These are the ONLY books on tropical agriculture in lowland Belize! Rare editions of limited quantity - all now out of print! A Fourth and final edition is planned before the end of 2007. Then the emphasis will switch from soil based agriculture recording to hydroponics of which there are several operations in Belize that are successful.

Temperate zone vegetables can be grown in Belize. Mostly they need water and shading. Shaded vegetables are coming into vogue. There are minor problems according to season, but nothing unsurmountable. Planting can be done all year round.

In the six months this hydroponics nursery has so far run during 2007, the only problems we have had were the torrential rains during the month of January. It was then we wished; we had put 6 mil ultra violet plastic sheeting over our nursery before covering with sun shade screening. Next time we build some sort of shade, we would do that and recommend that plants be protected from heavy rains. We did have adequate drainage, but the surface of the soil in the pots built up algae and mushrooms would sprout daily around the vegetables. We were just getting too much water during January. We also had too much of our local black clay soil in the pots as a PH and food buffer and this clay type soil compacted from the rains into a greasy solid brick like mass and we had to re-pot on the third set of vegetables and shift to a 10% soil buffer mix with more construction sand and sawdust in the pots.

The next set of problems arose during the dry season, our summer of April and May. From mid April thru June, we were not able to get vegetable seeds to germinate at all. We continue germination experiments, but by end of June, sporadic rain showers and more clouds in the skies has returned what is our local Belizean summer, into SPRING weather again and soon we hope to get seeds germinating once again with cooler night time temperatures. What plants we are growing are being done mostly from cuttings. Soils in fields tend to dry from evaporation and big cracks in the soil run all over the place like a jig saw puzzle with cracks over three inches wide. April and May is hot both during the day and night. Too hot for most vegetable seeds. Plus the moisture evaporation in our location, which is in the foothill ridges and narrow valleys in the lee rain shadow side of the Belize Alps is excessive during April and May. We need to go in our hydroponics nursery to a fixed overhead fogger or mist type sprinkler, three times a day watering system.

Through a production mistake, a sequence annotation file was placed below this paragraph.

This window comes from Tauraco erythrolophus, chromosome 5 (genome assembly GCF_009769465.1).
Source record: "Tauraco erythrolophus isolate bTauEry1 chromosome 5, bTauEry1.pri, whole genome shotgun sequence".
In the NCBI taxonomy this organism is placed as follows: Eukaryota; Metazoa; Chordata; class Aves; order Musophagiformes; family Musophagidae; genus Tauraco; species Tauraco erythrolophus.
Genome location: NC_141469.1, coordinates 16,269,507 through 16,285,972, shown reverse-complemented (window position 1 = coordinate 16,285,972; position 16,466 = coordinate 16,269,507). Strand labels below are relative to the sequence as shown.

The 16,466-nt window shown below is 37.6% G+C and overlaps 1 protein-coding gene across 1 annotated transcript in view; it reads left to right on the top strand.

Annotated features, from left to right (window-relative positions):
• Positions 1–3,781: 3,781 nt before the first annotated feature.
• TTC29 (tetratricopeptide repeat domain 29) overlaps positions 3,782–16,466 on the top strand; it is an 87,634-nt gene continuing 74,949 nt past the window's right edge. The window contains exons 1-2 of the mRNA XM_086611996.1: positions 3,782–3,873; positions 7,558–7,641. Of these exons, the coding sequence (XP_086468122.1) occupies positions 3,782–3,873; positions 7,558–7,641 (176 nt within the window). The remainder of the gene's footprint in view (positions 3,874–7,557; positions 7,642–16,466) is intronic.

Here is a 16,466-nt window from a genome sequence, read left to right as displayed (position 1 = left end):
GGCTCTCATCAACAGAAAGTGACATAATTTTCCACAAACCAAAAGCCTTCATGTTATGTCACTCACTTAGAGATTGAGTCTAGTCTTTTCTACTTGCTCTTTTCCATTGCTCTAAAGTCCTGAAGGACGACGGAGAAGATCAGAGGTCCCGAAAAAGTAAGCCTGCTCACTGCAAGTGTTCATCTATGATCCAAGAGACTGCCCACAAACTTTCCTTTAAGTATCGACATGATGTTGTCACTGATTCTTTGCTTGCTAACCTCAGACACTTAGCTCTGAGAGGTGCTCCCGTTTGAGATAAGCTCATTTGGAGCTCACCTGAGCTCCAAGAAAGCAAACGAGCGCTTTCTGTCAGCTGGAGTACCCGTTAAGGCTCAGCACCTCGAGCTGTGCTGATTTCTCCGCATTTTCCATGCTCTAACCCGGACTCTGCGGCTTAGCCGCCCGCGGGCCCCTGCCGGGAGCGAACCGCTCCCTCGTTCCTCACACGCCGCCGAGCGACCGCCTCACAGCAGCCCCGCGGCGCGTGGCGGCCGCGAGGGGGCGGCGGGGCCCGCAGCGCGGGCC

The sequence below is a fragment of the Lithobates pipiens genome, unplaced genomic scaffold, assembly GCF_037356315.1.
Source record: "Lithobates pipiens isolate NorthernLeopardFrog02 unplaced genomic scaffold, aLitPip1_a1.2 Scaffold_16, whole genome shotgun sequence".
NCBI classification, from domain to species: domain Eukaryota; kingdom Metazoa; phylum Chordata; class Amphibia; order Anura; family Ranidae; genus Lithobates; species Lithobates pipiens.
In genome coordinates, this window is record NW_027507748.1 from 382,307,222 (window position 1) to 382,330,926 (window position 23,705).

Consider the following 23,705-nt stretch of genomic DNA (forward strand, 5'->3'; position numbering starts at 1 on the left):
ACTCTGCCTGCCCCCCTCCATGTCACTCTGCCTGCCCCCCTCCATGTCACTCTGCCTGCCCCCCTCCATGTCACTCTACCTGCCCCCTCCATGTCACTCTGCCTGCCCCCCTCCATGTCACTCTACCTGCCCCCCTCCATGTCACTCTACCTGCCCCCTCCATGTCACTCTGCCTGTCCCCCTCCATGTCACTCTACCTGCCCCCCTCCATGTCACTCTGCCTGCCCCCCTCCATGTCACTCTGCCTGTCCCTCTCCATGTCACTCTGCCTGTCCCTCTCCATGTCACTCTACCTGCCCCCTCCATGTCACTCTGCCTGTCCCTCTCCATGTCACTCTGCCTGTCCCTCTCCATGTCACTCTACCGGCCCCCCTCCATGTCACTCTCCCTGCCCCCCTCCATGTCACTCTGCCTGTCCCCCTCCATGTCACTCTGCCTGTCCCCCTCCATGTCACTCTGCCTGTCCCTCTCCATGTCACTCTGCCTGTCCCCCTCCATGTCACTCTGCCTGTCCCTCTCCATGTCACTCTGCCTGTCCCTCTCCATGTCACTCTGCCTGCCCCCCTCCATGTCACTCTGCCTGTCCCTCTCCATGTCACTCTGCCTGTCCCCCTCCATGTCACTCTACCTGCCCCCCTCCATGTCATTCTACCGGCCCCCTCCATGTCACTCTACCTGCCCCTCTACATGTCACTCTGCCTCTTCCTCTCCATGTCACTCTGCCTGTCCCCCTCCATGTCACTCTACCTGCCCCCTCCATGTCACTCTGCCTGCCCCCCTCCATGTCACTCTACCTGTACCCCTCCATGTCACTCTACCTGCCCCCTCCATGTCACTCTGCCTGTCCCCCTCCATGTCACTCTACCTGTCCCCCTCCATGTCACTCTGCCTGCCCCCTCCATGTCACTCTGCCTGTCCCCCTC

Our hydroponics nursery as a first time experiment is of the very simplest type. Being, we water the plants and seed trays in the morning and evening from a garden hose and hand feed them from a plastic drinking water bottle, using our own plant mix we make from fertilizer and water. We now add wood ashes, and this week, will start our new compost pile and spray some compost tea also. For our 60 to 80 chlorax container pots, it is low cost and we substitute hand labor for expensive imported hydroponics equipment. We didn't know anything about growing vegetables when we started and the first four months were spent trying many different types of vegetables to see what would happen? Now we are re-potting and consolidating our vegetables, to several main types of plants to feed our household with salad materials twice a week. One big salad will last our family of three, up to two or three days, as a side dish to rice, French fries, spaghetti and other type sandwich meals.


Or this webpage on Falconview. CLICK HERE!

Our all purpose vehicle for freight and tourists.
Shuttle pickup with wood seats for six persons.

Neighbors visiting Falconview Tourist Hostel
This guy sells fresh vegetables by horseback to the door.

Our email address is:

Our slow mail address is: Box 276, San Ignacio, Belize, Central America.

Telephone: 663 5580

Experimental project for 2007 ( 12 months )
Growing vegetables year round. Poverty alleviation project by the Belize Development Trust at Falconview Hostel